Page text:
In Korea we have an extraordinary new president, Kim Dae Jong, who has reached out to the North and who seeks to accomplish a reconciliation between North and South, which could profoundly affect Asia. But, again, within the context of the four-party talks that we initiated a few years ago, China will play a very important role in that process.
And then, finally, in the context of the Asian financial crisis, the stability of China's currency, its ability to contribute both economically and financially to the situation in China and in Asia will be very important to the trajectory by which we work our way out of that crisis. So for all of these reasons, this is a very important relationship.
There are also, obviously, areas where we have serious and significant differences with China, such as in human rights, in some of their weapons transactions. But we have found that we have made more progress by looking them in the eye and telling them strongly and firmly what we believe their obligation is to the international community than by seeking to isolate them or seeking to isolate ourselves.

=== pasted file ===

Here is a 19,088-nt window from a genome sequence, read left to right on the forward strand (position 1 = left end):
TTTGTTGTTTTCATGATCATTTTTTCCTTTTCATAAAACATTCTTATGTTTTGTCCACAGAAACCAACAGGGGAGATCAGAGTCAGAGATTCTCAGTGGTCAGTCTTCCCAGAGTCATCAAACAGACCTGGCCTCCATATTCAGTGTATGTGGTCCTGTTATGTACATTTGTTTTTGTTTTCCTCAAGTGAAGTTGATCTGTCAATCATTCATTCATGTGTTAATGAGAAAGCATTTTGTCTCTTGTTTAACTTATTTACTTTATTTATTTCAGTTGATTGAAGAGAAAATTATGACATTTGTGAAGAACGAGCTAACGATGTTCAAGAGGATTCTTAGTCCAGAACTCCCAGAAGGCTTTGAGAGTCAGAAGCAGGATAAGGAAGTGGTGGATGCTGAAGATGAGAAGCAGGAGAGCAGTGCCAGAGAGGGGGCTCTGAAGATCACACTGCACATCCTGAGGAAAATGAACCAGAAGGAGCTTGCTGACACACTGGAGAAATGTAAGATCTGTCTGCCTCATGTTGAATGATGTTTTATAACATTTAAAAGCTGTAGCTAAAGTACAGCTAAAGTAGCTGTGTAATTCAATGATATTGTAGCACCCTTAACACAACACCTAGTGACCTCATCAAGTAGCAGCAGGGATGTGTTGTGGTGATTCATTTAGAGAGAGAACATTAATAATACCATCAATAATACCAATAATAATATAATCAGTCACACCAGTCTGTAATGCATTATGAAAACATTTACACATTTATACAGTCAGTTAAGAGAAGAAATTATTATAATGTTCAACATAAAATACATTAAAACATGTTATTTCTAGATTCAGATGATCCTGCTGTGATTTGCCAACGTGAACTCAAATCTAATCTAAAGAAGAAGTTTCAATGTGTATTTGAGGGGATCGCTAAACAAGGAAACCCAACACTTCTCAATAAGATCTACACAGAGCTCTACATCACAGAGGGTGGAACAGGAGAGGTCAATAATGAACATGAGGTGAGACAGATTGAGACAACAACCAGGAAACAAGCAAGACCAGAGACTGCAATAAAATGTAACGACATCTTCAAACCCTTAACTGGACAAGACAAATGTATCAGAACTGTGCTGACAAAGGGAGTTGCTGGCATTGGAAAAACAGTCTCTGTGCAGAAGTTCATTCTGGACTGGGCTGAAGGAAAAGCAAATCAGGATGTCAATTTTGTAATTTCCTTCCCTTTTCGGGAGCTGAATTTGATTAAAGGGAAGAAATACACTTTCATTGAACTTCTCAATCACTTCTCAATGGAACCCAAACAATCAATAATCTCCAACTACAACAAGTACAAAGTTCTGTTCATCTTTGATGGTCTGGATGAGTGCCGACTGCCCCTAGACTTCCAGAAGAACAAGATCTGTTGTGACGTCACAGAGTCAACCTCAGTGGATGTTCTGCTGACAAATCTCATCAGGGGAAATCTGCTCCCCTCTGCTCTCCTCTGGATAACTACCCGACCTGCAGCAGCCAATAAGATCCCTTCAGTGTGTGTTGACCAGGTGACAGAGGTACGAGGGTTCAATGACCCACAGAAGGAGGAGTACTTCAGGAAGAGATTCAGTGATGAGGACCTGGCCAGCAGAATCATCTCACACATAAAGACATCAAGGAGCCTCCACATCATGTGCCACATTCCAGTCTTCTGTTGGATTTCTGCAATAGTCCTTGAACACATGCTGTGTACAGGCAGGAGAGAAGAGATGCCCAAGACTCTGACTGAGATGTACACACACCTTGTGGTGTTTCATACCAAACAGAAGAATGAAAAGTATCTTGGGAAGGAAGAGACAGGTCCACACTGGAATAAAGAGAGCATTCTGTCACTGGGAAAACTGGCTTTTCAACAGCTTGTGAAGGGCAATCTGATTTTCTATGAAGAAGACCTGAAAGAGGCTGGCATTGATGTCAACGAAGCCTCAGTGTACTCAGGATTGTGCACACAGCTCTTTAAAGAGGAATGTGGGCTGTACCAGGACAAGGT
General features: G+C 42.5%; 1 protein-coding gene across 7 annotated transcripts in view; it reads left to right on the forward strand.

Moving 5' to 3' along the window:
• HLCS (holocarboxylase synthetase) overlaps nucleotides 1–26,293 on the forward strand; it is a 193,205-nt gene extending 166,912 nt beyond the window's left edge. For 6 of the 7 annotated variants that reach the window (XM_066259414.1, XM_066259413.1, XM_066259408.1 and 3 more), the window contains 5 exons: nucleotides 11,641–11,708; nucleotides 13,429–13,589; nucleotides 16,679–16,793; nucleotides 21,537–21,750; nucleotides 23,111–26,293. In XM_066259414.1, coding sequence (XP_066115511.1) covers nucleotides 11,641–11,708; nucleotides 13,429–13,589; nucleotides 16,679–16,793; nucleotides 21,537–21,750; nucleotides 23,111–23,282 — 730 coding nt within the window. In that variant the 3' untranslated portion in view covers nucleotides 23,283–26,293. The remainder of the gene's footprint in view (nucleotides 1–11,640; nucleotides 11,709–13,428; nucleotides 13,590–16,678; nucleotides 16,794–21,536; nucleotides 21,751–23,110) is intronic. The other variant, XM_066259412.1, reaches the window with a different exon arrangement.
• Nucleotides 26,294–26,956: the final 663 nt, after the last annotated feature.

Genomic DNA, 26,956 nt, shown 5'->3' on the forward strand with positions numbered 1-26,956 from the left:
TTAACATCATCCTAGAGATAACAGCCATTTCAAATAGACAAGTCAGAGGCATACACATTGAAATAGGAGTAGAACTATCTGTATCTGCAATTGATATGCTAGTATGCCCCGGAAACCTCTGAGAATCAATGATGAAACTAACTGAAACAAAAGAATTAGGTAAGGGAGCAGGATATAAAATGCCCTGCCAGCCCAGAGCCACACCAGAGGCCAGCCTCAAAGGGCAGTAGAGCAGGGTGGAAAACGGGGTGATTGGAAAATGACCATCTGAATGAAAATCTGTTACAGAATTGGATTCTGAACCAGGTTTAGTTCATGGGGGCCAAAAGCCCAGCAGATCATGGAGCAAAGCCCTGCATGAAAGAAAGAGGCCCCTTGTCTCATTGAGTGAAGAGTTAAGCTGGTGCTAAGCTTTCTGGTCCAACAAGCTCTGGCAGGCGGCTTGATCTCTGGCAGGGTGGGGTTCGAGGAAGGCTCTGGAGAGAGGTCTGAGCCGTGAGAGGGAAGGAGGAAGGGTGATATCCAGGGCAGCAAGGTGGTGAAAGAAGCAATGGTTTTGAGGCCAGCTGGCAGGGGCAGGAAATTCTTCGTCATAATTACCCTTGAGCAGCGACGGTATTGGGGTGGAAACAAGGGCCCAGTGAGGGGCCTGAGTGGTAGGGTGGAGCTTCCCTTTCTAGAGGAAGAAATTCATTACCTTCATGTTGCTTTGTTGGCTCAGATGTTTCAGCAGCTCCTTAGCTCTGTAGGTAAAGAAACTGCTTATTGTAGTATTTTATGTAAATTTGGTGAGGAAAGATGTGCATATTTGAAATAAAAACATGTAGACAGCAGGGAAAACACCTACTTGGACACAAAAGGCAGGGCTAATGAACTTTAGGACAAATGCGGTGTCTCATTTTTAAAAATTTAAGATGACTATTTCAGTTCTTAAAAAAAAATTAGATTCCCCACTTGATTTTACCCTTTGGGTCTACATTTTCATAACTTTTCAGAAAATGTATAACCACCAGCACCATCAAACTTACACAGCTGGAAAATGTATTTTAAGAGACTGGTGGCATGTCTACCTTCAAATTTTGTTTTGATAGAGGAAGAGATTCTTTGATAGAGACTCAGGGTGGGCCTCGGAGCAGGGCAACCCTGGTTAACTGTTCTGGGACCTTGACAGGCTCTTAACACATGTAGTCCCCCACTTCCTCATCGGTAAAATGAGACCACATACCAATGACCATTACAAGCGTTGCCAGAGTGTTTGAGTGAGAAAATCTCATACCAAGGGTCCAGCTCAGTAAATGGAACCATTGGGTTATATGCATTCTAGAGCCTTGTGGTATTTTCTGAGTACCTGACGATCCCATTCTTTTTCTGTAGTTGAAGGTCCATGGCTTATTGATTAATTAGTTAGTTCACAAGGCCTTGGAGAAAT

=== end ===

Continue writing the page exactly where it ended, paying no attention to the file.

Now, let me talk about the five or six areas where we will concentrate in the meetings with President Jiang and with Premier Zhu Rongji, in particular.
One, is stability in Asia. As I mentioned before, China has been -- played a constructive role in the past several weeks in forging a consensus among the permanent five members of the Security Council on the steps that India and Pakistan must take to stop this escalation and move towards a situation of less tension. And we will be working with the Chinese to try to encourage both the Pakistanis and the Indians to take those steps.
On nonproliferation, I think this is an area where there's been quite remarkable progress in the past four or five years. We've seen China join the Nonproliferation Treaty. We have seen it stop nuclear testing and sign the Comprehensive Test Ban Treaty. Had they not, think about the situation in South Asia right now if China were not adhering to a test ban.